March 10, 1939 (18th Parliament, 4th Session)


Ernest Lapointe (Minister of Justice and Attorney General of Canada)


Mr. LAPOINTE (Quebec East):

On this new point of order, Mr. Speaker, may I say this. What my hon. friend has read applies to what takes place after the Speaker has stated that he thinks the motion is in order. Paragraph 3 of standing order 31 covers the action taken after the Speaker has accepted the motion, after he has expressed the opinion that it is in order. The rule reads:
He then hands a written statement of the matter proposed to be discussed to the Speaker, rvho, if he thinks it in order and of urgent
public importance, reads it out and asks whether the member has the leave of the house. If objection is taken-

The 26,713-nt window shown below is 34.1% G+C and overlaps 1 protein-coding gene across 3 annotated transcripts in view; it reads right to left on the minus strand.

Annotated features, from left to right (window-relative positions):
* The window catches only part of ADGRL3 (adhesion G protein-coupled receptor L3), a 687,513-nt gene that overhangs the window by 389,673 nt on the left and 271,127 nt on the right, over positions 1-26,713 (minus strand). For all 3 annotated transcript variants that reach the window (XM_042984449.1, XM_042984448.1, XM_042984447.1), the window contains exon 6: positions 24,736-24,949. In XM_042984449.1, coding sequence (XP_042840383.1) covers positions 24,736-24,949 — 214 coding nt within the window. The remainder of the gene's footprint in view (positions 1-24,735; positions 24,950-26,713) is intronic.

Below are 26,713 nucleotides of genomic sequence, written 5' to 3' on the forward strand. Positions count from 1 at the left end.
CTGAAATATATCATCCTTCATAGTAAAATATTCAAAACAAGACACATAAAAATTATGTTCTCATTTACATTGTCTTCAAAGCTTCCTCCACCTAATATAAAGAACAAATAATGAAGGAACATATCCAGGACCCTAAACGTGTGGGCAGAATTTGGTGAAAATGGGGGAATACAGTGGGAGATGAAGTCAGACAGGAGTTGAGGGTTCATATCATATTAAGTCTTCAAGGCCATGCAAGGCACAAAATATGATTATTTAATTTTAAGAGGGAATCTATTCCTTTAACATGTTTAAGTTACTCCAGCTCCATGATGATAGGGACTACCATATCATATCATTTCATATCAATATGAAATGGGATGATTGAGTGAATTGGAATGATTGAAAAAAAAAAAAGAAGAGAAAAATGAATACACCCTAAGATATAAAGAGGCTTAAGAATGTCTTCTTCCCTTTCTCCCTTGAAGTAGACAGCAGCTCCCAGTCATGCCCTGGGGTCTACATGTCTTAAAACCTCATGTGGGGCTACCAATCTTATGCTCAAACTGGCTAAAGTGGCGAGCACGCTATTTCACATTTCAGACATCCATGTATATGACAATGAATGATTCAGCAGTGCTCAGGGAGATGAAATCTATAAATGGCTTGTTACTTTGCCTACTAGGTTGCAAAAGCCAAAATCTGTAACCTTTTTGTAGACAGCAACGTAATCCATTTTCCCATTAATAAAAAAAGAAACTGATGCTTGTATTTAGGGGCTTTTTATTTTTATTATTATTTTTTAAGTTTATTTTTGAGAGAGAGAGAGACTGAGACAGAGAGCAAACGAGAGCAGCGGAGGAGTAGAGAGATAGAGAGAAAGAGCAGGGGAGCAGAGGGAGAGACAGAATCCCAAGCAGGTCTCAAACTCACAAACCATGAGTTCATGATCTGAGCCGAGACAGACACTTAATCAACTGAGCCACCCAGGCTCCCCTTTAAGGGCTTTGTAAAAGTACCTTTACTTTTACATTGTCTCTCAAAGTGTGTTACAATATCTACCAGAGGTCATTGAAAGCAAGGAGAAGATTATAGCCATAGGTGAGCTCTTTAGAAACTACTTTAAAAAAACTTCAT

And so on. All that my hon. friend has read happens after the Speaker has stated that he thinks the motion for adjournment is in order. When he thinks it is not in order, that aspect of the matter ends then and there. Now, as to an appeal from the ruling, standing order 12 reads:
Mr. Speaker shall preserve order and decorum, and shall decide questions of order, subject to an appeal to the house without debate.
This is not a question of order which has been raised, and there is no appeal from the decision of the Speaker. Under standing order 31 Mr. Speaker is simply asked to state whether he thinks the matter should be submitted to the house. There is no appeal. There is no point of order there.

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